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Book Review: Symptoms of Being Human

Title: Symptoms of Being Human
Author: Jeff Garvin
Genre: Realistic Fiction
Rating: 4.5 out of 5
Reviewer: Julia

Why is Symptoms of Being Human such a great book? I am not sure if I have enough space in this post to tell you all of the reasons why I love it. In general, this book by Jeff Garvin is so wonderful because of the "different-ness" of the book. Not every teen book you come across will address anxiety, depression, the LBGT+ community, friendships, bullying, and more in only 330 pages. Yet somehow, Garvin accomplishes this and so much more.

Let's start with the main character of the novel: Riley. They truly are amazing, and I have to agree with Robin Talley, author of What We Left Behind, when they said that Riley is a "real lead who I know will stay with me for a long time." With a witty and strong voice, Riley Cavanaugh is a wonderful (here comes the LBGT+ part) genderfluid teen who is just trying to get through life. (For those of you who are not aware of what it means to be genderfluid, allow me to inform you. To be genderfluid is to not fit in the gender binary, meaning that a genderfluid individual is neither "boy" or "girl". Their gender changes, and can fall anywhere upon the gender spectrum, from feeling like a girl, a boy, a mix, or neither.) Riley has issues just like every one of us, and, unlike most teen novels, romance is not an issue for them. (Although, if you really must know, some romance is included.)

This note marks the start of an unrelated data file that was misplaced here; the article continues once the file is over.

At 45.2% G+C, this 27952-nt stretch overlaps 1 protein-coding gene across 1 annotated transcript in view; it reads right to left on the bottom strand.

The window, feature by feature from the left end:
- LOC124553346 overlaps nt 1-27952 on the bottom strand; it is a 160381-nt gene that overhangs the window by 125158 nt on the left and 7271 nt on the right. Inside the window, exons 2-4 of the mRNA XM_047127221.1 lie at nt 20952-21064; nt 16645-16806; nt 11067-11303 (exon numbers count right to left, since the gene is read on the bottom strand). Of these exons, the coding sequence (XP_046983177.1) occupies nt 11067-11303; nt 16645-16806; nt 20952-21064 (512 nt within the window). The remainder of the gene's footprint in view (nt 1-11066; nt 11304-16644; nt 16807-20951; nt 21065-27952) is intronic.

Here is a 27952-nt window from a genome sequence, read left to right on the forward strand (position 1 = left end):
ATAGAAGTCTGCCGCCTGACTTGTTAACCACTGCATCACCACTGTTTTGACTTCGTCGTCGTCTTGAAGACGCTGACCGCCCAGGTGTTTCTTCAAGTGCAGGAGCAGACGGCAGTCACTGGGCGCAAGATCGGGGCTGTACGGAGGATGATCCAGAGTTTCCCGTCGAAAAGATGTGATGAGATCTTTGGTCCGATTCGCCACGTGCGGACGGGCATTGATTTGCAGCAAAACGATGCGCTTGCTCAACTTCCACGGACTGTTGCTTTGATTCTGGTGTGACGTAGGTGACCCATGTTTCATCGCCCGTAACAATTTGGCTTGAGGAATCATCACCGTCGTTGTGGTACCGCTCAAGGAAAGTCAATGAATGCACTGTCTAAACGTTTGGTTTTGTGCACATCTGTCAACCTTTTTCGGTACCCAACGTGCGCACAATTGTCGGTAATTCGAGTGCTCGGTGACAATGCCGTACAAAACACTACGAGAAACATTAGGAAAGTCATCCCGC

This is the cover of my copy without the jacket. It just has a
purple streak of lightning. Isn't it beautiful?
Riley struggles with ongoing anxiety and depression, and this can be hard for them while they also deal with their other problems. This includes the pressure that comes with being a congressman's child, keeping their gender identity a secret, merciless bullies, and trying to make friends in a new school where they might be teased for their gender identity.

When Riley makes an anonymous blog on the suggestion from his therapist, they never expected the amount of publicity it got. Everyone was seeing it...including a collection of rude kids from their school. Suddenly, all of Riley's problems become noticeably larger, and keeping secrets become more and more difficult...

Overall, this novel is relatable and inspiring, and definitely a book you should read. You might cry. You might laugh. But in the end, you'll certainly feel more confident of yourself and sure of what it really means to be human. 

Check out Julia's review on another meaningful book, The Light Between Oceans.
"Okay, I'm not sure if I'm allowed to give a book infinity out of 5, but I'm going to do it because this book was that good. I have never cried so much or intensely over a single book. (I cried throughout the book and in one consistent stream for the last 50 pages.) I am so in love with it that I have made a shrine of sorts (still looking for a better term for it) on top of my dresser dedicated to it. (Em even contributed to this shrine by making me a lovely drawing of the cover of the book!)

The Light Between Oceans is a wonderful story. Using third person point of view, author M. L. Stedman weaves together marvelous characters and beautiful descriptions to create..." Read more


  1. Wow! This is a very interesting topic. I'm glad that some teens today are willing to read and talk about it.

    1. Yes, I am too! I believe that more teens should read it. (Hence the review.) I hope that you will read and enjoy it too!

  2. This sounds like a very complex book! Glad you enjoyed it.


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